Official State Herb of Delaware
Sweet goldenrod (Solidago odora) was designated the official state herb of Delaware June 24, 1996 (suggested by the International Herb Growers and Marketers Association of Delaware). All State Plants
Growing up to six feet tall, sweet goldenrod is indigenous to Delaware (and much of the eastern U.S.) and is widespread throughout the state, commonly found in Delaware's coastal areas and along the edges of marshes and thickets. Sweet goldenrod is considered threatened in Ohio, Vermont, and New Hampshire.
An aromatic, anise-flavored tea can be made from the dried leaves and dried, fully-expanded flowers; sweet goldenrod tea has medicinal properties useful in the treatment of coughs and colds, among other ailments. Sweet goldenrod blossoms are also used as a flavoring in cooking, and the root can be chewed to treat a sore mouth.
CHAPTER 386 FORMERLY SENATE BILL NUMBER 364
AN ACT TO AMEND CHAPTER 3 OF TITLE 29 OF THE DELAWARE CODE RELATING TO THE DESIGNATION OF SOLIDAGO ODORA (SWEET GOLDEN ROD) AS THE OFFICIAL STATE HERB.
WHEREAS, many states across America have designated an official "state herb" to accompany their state flag, state flower, state bird and state bug; and
WHEREAS, the State of Delaware, despite its great wealth of indigenous flora, has never made such a designation; and
WHEREAS, members of the International Herb Growers and Marketers Association of Delaware, aware of this fact, have suggested that the herb "Solidago Odora," commonly known as "Sweet Golden Rod" because of its beautiful, golden blossoms, would be especially appropriate as the subject of such designation; and
WHEREAS, Sweet Golden Rod is both indigenous to Delaware and widespread throughout the state where it is commonly found in our coastal areas along the edges of marshes and thickets; and
WHEREAS, Sweet Golden Rod has many associations with American history and culture, not the least of which is that, following the Boston Tea Party in the 1760's, when Americans protested the imposition by Great Britain of outrageous customs duties by dumping a cargo of English tea into Boston harbor and thereafter boycotting the use of this product which had hitherto been the common beverage of choice throughout the colonies, they turned to herbal tea made from Sweet Golden Rod as a substitute, calling it "Liberty Tea;" and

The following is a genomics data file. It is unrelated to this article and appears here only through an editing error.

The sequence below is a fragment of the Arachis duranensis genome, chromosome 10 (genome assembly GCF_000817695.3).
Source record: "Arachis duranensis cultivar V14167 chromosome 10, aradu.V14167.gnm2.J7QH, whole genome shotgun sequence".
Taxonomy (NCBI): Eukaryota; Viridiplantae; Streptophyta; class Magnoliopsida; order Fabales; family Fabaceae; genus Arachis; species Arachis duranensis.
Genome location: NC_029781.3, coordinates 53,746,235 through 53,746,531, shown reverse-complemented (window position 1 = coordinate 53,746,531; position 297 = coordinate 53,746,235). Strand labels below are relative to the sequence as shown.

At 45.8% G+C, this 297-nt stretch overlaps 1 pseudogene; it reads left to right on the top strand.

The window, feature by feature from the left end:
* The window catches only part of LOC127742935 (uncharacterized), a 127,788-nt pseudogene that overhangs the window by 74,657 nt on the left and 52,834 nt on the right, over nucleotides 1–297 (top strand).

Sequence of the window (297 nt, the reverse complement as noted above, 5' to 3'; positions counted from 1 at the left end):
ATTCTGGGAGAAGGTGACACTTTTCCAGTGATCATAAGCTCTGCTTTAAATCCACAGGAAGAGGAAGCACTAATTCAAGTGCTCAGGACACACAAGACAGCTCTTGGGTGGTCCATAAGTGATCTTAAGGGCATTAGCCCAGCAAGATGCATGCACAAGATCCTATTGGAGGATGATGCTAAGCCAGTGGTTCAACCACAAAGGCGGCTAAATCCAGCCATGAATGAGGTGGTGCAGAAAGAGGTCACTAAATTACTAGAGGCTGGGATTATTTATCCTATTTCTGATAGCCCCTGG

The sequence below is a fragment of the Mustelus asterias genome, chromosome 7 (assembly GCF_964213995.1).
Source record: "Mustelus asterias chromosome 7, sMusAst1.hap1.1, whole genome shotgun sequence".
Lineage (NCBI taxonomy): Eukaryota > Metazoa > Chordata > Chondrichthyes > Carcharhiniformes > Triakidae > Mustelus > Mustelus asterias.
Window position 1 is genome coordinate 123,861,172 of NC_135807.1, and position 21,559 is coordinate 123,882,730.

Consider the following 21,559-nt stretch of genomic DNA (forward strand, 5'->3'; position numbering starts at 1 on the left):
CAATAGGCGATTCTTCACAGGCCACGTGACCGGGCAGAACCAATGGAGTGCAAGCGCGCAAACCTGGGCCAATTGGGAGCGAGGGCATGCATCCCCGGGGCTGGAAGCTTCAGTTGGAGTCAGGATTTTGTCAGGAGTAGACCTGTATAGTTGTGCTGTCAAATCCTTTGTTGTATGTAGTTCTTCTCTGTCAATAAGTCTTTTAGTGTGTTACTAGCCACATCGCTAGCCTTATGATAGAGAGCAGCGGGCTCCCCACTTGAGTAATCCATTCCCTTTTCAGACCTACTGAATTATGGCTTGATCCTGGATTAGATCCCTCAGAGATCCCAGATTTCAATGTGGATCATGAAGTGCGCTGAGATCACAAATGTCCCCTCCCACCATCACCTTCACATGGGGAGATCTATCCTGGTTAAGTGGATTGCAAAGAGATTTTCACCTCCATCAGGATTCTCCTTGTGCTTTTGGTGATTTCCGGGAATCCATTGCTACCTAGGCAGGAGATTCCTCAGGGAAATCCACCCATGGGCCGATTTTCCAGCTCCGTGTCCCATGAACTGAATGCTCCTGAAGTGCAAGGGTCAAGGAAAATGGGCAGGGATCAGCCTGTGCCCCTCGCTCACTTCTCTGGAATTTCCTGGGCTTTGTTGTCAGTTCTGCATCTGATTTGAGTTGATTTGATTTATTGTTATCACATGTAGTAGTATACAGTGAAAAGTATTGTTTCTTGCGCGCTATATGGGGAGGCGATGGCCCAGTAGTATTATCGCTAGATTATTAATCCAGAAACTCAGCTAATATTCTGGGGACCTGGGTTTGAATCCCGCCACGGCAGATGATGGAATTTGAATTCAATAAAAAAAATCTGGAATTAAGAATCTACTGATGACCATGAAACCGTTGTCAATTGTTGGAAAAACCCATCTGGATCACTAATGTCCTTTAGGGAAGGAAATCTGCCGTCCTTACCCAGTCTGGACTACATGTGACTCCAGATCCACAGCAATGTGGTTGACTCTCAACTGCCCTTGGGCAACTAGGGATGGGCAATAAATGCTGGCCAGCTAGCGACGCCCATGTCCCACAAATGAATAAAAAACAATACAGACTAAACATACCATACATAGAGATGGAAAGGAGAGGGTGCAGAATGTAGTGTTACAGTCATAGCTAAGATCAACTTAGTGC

WHEREAS, prior to that time, the herb had been commonly used by native Americans; and
WHEREAS, Sweet Golden Rod, which has been unfairly and inaccurately blamed over the years for causing hayfever among allergy sufferers, continues in widespread use today as herbal tea and seasoning for cooking, as a natural dye and, when in bloom, as a lovely flower both fresh cut and dried, in which state it is used for various crafts; and
WHEREAS, Sweet Golden Rod blooms are even used in many elegant restaurants as an edible garnish in the presentation of fine meals; and
WHEREAS, the designation of Sweet Golden Rod would be highly appropriate not only in its own right, but as a means whereby Delaware State Government might recognize the increasingly vital role played by herb culture in Delaware's agricultural economy;
NOW, THEREFORE: BE IT ENACTED BY THE GENERAL ASSEMBLY OF THE STATE OF DELAWARE;
Section 1. Amend Chapter 3, Title 29 of the Delaware Code by adding thereto
a new section, to be designated "§ 313", which new section shall read as follows:
"§3 l 3. State herb.
Solidagu Odora, commonly known as "Sweet Golden Rod," shall be the official herb of the State."
Approved June 24, 1996